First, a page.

IT Service Maturity Relies on Stellar Self-Service Portals

With the federal government spending at least $90 billion on IT annually and state and local governments spending $103 billion on IT in 2018, plenty of questions arise, but none bigger than: Are you ready?

Are you ready to be at the forefront of government information technology? Is your department making the investment to modernize your approach to IT service delivery?

The answers to most of those questions, according to research commissioned from HDI appears to be “yes.” The research shows that government IT staff, along with those in education and healthcare lead the way in knowledge management, process controls, and other steps toward ensuring IT service maturity compared to other industry sectors.

Government, education and healthcare IT departments will need to continue to be on the cutting edge of ever-changing technology because the rapid influx of technology in these sectors is not going to slow down. In fact, all studies show that the pace of technology adoption and device proliferation will pick up speed.

This places an immense strain on IT departments in government, education and healthcare. The way to deal with this change is to improve process controls and to embrace self-service and knowledge management. Fortunately, this migration makes a significant positive impact very quickly.

Rory Atkinson, senior writer and analyst for HDI, noted that IT service maturity, such as knowledge-centered services and self-service, is vital. “These sectors are facing rapid expansion and adoption of new technology, which creates a need for more efficiency and expanded use of KCS and self-service portals,” Atkinson said.

HDI’s research showed that 65 percent of IT professionals in government, healthcare, and education are more likely to leverage knowledge-centered service than their peers in all other industry sectors combined, a statistic that may seem unusual to the average person.

Having an easy-to-navigate self-service portal is an important building block. The average Level 1 support call costs $22 while the average cost of a self-service incident is $2. The opportunity for reduced costs are significant given that 65 percent of end users contact support. While the remaining 35 percent may simply not have a question, the likelihood is that the tech-savvy individuals are just finding their own answers, making a strong self-help system vital.

Amazon and Google thrive not just because of marketing. They thrive because of the ease of using their sites. Government needs to be equally nimble in how they support their end-users. Here are a few tips to making this happen:

Create a Stellar End-User Portal

Make your portal welcoming by including graphic elements that the user will recognize. Familiarity brings comfort – and return visits. Also, ensure that your site uses the customer’s language, especially in navigation efforts, and doesn’t get bogged down in “government-ese,” using the language only common to those who work for the government.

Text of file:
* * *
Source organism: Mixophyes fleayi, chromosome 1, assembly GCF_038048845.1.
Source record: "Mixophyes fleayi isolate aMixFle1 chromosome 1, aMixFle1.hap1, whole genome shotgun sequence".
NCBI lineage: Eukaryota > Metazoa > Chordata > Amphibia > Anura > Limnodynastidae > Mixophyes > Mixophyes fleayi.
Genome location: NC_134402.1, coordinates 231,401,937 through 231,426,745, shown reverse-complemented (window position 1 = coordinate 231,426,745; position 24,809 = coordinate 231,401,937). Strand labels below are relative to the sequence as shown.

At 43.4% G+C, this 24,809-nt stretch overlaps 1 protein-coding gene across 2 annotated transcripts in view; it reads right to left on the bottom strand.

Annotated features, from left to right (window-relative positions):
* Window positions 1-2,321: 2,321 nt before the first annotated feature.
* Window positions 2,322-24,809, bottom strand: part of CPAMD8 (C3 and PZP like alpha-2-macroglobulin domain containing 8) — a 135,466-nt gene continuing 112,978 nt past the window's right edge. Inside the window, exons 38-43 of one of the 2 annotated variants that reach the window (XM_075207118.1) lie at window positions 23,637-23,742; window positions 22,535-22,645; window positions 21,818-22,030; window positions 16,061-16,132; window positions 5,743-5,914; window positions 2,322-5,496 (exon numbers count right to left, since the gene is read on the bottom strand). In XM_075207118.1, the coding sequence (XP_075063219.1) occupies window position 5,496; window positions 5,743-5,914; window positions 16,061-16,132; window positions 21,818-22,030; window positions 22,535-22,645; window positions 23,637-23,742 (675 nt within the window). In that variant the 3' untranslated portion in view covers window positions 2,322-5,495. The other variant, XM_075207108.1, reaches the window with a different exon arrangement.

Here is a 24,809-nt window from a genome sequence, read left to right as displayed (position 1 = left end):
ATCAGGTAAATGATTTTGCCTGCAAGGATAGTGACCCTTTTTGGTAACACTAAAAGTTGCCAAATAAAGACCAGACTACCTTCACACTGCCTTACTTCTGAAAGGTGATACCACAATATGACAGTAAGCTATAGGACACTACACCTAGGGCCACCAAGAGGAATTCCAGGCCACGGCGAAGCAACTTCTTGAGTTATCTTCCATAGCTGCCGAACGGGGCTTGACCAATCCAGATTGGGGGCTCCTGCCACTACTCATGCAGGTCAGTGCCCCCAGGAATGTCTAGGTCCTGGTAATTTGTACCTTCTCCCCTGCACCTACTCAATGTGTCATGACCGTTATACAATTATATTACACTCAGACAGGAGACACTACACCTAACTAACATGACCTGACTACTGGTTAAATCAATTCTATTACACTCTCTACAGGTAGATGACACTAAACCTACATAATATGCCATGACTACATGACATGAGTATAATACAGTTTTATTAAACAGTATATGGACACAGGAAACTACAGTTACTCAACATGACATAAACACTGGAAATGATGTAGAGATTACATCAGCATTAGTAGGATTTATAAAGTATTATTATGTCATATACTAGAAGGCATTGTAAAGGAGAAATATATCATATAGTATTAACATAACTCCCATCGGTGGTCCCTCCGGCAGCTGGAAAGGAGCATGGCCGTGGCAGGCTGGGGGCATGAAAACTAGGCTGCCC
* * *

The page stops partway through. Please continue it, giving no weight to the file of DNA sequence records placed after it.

Make Self-Service Portal Accessible

When creating a portal, it is important to be as accessible as possible. This is why most government self-service portals are WCAG 2.0/508 compliant. Not only should the site be easy to navigate, but it should also be made available to everyone.

Knowledge Base Design

Along with being easy to navigate and in users’ language, stellar portals also include a knowledge base this is highly indexed, provides quick links to the most accessed content, has the ability to enhance content, and is accessible via mobile devices.

Self-service delivery of content and help is not the only way forward. Best-in-class IT organizations are also taking these key steps forward:

Change Management

Adoption of a strong change management process can prevent problems from occurring. When resources have the time to apply a change-management framework, they can reduce the volume of tickets generated.

Bringing Projects & Service Together

Are you prepared to take on the onslaught of new projects that will kick up in light of the rapid expansion of tech spend? It is best to keep IT service management and project management together on one platform. This gives you the ability to manage resources more effectively and to quickly gain perspective on work assignments and project outcomes.

On May 21, 2019 from 2:00 p.m. – 3:00 p.m. EDT, will host a virtual roundtable with five panelists from government, higher education, and K-12 institutions. The panelists will discuss key findings from the recent market study and will share real-world examples that can help all organizations bridge the project management maturity gap. 

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